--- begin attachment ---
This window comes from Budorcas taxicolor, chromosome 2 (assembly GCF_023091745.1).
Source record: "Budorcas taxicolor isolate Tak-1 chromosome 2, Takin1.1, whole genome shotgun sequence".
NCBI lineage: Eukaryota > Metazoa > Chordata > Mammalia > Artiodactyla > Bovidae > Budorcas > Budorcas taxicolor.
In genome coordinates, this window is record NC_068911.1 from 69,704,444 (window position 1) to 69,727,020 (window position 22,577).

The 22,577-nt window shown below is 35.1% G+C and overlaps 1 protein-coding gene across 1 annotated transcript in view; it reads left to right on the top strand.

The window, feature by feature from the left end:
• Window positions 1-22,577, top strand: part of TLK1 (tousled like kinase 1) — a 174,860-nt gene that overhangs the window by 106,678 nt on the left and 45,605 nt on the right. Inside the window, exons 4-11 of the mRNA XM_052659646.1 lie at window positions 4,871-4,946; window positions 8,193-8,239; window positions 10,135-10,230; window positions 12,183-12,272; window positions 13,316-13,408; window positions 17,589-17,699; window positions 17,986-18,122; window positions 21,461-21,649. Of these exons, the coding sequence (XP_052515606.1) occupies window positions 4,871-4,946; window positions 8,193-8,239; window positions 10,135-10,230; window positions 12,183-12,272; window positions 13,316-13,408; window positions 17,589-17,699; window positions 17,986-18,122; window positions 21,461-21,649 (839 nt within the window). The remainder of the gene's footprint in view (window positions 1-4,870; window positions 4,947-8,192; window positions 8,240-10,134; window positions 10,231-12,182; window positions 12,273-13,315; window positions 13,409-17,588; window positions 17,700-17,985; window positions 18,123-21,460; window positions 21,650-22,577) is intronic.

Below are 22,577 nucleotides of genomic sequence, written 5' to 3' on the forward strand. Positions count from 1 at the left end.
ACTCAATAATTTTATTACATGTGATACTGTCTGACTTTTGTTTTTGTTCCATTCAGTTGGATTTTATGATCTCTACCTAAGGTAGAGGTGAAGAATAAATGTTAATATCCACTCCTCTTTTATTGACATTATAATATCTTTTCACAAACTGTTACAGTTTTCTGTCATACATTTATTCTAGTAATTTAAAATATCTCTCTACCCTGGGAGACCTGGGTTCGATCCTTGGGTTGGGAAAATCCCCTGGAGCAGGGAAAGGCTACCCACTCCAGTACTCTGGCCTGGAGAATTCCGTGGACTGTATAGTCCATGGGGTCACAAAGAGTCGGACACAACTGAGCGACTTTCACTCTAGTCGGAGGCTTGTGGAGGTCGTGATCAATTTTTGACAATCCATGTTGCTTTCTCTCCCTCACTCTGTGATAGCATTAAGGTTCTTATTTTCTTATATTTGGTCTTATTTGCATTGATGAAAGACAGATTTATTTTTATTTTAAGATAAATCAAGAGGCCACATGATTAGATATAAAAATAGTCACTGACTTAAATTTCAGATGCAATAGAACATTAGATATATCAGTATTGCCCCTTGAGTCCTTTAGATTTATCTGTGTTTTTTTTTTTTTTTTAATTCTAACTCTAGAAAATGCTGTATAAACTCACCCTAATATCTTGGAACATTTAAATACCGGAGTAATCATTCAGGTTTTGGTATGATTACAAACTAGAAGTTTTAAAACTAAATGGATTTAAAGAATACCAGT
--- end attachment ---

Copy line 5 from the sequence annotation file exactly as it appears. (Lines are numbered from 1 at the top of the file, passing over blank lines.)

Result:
The 22,577-nt window shown below is 35.1% G+C and overlaps 1 protein-coding gene across 1 annotated transcript in view; it reads left to right on the top strand.